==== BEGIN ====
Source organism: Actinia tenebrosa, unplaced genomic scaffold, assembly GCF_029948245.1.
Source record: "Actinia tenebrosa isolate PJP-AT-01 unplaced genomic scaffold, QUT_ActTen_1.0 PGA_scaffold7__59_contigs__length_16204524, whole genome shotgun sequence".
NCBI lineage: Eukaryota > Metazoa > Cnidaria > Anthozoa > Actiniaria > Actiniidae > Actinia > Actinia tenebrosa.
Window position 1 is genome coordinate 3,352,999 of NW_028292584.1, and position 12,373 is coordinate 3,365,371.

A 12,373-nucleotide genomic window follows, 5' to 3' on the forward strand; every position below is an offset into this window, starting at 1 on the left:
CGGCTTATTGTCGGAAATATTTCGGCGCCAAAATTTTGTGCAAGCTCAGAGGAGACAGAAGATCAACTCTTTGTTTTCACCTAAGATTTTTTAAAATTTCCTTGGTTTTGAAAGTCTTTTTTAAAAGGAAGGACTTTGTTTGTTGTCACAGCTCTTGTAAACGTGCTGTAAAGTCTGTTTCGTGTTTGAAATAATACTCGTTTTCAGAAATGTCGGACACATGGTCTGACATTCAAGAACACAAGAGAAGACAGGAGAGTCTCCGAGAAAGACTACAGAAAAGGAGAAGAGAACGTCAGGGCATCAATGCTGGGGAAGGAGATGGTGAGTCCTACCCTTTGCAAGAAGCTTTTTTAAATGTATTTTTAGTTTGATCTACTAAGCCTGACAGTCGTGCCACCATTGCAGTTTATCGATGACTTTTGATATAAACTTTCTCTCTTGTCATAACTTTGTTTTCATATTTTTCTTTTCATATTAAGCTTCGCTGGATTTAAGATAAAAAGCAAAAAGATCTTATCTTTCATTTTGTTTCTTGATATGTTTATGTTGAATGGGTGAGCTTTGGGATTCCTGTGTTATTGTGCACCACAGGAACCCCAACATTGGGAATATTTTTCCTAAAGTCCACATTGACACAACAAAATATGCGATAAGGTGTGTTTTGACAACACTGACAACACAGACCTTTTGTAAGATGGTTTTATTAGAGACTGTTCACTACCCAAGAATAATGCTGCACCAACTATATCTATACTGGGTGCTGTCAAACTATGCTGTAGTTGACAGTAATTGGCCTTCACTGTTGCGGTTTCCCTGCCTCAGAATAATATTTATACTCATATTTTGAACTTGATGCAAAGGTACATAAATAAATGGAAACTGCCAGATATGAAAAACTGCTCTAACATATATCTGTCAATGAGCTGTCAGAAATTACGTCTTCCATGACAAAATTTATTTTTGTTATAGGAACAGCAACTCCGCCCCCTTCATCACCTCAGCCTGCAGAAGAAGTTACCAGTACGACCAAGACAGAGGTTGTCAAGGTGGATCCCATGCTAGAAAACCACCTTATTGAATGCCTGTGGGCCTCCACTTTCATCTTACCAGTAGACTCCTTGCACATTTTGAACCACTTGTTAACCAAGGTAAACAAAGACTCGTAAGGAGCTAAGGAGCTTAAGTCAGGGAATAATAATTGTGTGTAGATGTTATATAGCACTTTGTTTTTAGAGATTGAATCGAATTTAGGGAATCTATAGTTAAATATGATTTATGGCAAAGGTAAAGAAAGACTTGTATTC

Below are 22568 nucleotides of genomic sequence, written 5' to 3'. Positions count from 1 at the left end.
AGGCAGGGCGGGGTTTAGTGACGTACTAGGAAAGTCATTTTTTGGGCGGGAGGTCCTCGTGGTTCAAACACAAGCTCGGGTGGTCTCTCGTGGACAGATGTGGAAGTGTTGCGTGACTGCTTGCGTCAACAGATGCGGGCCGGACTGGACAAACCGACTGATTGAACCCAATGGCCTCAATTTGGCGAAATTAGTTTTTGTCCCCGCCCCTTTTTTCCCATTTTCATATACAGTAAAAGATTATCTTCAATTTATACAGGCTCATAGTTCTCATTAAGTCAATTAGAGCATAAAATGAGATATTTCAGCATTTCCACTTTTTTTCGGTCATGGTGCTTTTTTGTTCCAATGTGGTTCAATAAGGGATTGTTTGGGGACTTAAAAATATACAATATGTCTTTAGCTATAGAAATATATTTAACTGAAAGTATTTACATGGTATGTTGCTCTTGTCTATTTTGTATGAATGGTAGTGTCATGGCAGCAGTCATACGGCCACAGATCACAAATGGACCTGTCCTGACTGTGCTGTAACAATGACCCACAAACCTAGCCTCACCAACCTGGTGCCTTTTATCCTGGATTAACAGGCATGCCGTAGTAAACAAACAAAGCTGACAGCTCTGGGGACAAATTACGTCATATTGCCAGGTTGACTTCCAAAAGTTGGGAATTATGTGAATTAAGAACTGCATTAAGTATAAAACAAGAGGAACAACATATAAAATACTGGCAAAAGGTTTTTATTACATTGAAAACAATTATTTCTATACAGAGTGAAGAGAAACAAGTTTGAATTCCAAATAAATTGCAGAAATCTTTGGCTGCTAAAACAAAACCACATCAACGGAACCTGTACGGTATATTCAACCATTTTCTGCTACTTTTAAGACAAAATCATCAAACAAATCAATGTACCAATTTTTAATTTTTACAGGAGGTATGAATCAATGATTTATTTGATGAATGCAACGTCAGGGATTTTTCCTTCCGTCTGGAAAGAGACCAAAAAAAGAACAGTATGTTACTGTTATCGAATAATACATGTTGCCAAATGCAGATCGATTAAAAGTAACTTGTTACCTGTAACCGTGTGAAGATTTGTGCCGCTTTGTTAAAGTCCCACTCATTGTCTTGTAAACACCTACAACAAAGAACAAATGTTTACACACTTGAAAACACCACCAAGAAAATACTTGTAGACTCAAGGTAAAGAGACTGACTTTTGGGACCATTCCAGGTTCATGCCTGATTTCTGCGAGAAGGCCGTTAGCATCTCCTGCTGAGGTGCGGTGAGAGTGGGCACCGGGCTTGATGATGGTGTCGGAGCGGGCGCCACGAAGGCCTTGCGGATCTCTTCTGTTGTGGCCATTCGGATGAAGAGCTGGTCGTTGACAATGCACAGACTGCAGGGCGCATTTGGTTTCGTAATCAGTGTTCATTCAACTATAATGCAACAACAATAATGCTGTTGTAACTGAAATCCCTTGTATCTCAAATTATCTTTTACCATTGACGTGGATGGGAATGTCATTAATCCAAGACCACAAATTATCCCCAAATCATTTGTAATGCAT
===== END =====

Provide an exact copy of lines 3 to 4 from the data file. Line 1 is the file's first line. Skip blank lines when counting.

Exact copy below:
NCBI lineage: Eukaryota > Metazoa > Cnidaria > Anthozoa > Actiniaria > Actiniidae > Actinia > Actinia tenebrosa.
Window position 1 is genome coordinate 3,352,999 of NW_028292584.1, and position 12,373 is coordinate 3,365,371.